To how little control we really have.
To what really matters.
To Love.
So we pray and we remember that
Yes there is fear.
But there does not have to be hate.
Yes there is isolation.
But there does not have to be loneliness.
Yes there is panic buying.
But there does not have to be meanness.
Yes there is sickness.
But there does not have to be disease of the soul
Yes there is even death.
But there can always be a rebirth of love.
Wake to the choices you make as to how to live now.
Today, breathe.
Listen, behind the factory noises of your panic
The birds are singing again
The sky is clearing,
Spring is coming,
And we are always encompassed by Love.
Open the windows of your soul
And though you may not be able
to touch across the empty square,
Sing.
–  Fr. Richard Hendrick, OFM
March 13th, 2020

By His Wounds You Are Healed

Sr. Mary Leonora is one of those persons who lives her life as an artist. Great artists don’t create their own concept of what they wish to draw, but allow the subject of their painting to emerge from the colors they add, both dark and light, and lines both clear and smudged. I’ve known Sr Mary Leonora for many years now, and like an artist, she knows it is not about what she puts on the canvas, but what emerges under the guiding Hand of the Eternal Artist that creates of her life the beauty and hope the world so longs for. Having lived through great suffering in her life, there are a lot of dark colors the divine Hand has painted through the years, but she has touched up the sadder moments with colors that create a pathway of healing for the rest of us.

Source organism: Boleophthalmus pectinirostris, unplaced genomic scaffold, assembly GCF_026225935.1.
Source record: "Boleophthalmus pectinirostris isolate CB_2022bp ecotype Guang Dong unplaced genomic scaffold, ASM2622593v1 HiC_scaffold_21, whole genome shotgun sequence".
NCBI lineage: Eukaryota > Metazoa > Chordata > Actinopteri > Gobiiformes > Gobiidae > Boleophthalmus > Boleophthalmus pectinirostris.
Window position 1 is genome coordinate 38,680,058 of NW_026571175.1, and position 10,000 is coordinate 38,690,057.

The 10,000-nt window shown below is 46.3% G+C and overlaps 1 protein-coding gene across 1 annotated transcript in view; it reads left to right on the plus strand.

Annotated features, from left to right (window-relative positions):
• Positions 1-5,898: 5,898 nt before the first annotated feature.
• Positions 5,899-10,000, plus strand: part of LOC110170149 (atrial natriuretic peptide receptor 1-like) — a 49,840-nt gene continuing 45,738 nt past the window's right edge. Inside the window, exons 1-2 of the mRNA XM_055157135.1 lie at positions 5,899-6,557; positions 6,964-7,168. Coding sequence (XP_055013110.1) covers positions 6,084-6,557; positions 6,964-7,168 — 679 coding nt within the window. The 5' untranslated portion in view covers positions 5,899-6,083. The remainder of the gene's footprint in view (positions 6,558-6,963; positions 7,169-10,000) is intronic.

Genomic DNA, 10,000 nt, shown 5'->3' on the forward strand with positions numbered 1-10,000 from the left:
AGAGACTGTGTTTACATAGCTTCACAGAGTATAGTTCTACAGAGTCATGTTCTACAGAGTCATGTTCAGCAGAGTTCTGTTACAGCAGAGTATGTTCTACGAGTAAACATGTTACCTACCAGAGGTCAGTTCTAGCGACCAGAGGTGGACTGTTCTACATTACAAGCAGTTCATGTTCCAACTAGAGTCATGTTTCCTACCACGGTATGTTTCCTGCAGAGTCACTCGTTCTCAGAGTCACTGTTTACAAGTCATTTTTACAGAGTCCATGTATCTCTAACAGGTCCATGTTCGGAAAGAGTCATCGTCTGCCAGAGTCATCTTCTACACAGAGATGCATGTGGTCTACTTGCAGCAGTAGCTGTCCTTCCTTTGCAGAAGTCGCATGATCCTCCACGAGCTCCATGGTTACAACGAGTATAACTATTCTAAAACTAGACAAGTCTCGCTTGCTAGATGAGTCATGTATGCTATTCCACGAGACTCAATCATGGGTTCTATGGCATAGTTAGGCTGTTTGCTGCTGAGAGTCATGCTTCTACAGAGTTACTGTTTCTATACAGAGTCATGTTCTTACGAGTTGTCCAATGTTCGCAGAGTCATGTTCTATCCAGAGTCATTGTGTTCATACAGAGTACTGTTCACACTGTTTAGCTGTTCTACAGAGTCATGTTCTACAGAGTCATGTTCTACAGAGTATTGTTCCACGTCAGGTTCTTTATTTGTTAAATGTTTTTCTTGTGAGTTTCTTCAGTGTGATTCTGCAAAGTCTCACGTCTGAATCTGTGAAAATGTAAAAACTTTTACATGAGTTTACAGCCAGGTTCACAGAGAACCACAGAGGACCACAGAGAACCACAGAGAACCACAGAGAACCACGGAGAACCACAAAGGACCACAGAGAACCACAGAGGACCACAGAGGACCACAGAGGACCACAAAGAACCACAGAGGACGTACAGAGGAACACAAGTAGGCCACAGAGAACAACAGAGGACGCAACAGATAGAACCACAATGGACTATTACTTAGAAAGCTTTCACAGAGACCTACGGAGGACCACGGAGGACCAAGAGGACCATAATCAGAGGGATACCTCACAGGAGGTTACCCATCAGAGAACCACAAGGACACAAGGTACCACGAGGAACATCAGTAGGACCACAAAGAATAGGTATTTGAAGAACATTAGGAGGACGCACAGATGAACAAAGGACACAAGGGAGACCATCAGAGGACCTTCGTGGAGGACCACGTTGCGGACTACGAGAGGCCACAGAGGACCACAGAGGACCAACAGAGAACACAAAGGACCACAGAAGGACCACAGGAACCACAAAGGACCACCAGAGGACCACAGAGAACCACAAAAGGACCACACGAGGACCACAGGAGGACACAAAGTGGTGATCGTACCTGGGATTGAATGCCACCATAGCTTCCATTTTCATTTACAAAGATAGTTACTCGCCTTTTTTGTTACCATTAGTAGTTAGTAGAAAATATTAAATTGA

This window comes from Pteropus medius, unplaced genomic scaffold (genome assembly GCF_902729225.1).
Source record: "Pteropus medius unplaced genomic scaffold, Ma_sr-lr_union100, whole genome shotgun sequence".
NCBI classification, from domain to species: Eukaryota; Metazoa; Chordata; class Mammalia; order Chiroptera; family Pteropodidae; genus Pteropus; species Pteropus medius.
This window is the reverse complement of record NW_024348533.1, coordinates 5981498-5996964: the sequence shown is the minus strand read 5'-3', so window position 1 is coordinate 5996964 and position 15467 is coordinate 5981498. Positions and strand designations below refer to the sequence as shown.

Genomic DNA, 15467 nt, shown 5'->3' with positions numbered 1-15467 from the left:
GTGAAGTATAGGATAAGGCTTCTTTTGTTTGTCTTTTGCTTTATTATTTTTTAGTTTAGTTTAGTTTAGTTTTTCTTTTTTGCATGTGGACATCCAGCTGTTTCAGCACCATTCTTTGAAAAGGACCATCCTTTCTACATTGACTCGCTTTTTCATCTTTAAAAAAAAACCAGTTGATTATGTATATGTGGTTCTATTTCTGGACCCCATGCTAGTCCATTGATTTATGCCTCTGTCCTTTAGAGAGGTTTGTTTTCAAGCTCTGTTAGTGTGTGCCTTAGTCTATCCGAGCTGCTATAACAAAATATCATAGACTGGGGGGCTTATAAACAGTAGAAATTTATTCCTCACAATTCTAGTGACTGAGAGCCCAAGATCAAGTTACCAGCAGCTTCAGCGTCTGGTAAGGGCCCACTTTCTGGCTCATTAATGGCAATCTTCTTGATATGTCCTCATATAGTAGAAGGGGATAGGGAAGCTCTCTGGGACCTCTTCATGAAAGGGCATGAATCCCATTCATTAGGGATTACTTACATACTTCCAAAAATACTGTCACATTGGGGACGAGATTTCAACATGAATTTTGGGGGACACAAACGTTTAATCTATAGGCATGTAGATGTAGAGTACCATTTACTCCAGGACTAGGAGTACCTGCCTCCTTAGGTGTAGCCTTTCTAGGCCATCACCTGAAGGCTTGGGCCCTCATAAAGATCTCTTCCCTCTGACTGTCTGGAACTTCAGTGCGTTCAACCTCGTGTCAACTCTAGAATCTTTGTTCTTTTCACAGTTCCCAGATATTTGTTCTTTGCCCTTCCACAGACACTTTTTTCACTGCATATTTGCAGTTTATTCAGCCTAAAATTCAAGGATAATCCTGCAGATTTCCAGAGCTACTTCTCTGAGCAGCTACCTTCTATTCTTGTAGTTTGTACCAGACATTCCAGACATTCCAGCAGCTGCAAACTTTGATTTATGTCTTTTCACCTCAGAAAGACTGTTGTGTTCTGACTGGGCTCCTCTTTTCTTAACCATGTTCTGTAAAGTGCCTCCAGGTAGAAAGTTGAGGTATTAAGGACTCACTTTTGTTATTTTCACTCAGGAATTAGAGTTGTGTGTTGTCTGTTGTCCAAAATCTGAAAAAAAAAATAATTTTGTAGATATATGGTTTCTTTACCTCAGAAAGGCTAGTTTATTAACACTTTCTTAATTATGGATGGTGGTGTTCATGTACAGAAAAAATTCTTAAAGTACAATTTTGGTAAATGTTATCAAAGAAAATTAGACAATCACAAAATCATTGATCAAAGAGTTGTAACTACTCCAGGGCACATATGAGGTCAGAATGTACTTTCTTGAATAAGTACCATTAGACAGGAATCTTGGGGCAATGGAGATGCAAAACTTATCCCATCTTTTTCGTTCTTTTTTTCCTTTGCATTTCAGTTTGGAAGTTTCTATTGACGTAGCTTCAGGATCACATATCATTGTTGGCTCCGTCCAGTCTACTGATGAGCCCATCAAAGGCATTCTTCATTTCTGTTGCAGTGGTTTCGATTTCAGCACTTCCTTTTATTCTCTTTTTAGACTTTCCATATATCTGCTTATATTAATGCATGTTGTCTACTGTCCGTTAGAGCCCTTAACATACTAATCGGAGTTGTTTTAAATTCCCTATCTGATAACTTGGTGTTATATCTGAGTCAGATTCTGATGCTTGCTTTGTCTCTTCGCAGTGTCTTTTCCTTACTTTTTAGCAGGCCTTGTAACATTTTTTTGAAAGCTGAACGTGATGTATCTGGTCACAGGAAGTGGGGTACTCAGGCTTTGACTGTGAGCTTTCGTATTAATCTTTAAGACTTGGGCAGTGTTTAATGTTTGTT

She has written:

Our culture is drawing more and more away from God while the need for healing is increasing. Where will we find healing, if not in the triune God who created and redeemed us? Yes, we can find healing for our bodies in doctors and the medical sciences. We can find at least some healing for our psyches and troubled minds from professionals. But where do we find healing and wholeness for our spirits, our souls, our hearts, when these have been abused and wounded? Who will heal our heart, if not he who created it? And who can heal the wounds of our spirit, if not he who let himself be wounded for our salvation?

Even though everyone’s story of woundedness and healing is unique and personal, I have noticed there are some common denominators in this journey, and I think these are what make up what I would like to call a spirituality of healing: a spirituality that focuses on Jesus and relates to him as the Divine Physician, who heals and transforms our wounds into channels of grace for ourselves and for others, leading us to wholeness and fullness of life.